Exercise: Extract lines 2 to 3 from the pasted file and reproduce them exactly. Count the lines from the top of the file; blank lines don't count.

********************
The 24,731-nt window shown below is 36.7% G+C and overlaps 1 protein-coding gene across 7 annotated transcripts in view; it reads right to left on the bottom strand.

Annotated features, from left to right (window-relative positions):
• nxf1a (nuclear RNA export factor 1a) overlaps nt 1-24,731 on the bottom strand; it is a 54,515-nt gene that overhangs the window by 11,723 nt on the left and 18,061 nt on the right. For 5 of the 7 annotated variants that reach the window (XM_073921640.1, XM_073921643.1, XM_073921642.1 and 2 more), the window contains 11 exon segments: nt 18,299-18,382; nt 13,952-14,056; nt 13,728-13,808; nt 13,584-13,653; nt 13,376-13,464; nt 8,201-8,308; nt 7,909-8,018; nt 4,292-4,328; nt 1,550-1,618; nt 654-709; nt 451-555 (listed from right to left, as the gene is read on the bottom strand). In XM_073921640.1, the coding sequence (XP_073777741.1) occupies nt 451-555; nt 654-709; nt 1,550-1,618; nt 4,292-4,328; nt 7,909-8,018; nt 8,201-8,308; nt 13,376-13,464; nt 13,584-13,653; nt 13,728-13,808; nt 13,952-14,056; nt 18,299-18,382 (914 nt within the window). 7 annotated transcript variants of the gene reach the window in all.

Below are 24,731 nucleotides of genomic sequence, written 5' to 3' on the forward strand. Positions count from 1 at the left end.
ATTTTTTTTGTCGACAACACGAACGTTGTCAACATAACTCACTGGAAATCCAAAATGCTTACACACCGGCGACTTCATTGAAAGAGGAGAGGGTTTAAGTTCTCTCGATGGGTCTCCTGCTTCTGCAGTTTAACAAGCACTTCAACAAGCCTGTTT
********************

Annotated features, from left to right (window-relative positions):
• nxf1a (nuclear RNA export factor 1a) overlaps nt 1-24,731 on the bottom strand; it is a 54,515-nt gene that overhangs the window by 11,723 nt on the left and 18,061 nt on the right. For 5 of the 7 annotated variants that reach the window (XM_073921640.1, XM_073921643.1, XM_073921642.1 and 2 more), the window contains 11 exon segments: nt 18,299-18,382; nt 13,952-14,056; nt 13,728-13,808; nt 13,584-13,653; nt 13,376-13,464; nt 8,201-8,308; nt 7,909-8,018; nt 4,292-4,328; nt 1,550-1,618; nt 654-709; nt 451-555 (listed from right to left, as the gene is read on the bottom strand). In XM_073921640.1, the coding sequence (XP_073777741.1) occupies nt 451-555; nt 654-709; nt 1,550-1,618; nt 4,292-4,328; nt 7,909-8,018; nt 8,201-8,308; nt 13,376-13,464; nt 13,584-13,653; nt 13,728-13,808; nt 13,952-14,056; nt 18,299-18,382 (914 nt within the window). 7 annotated transcript variants of the gene reach the window in all.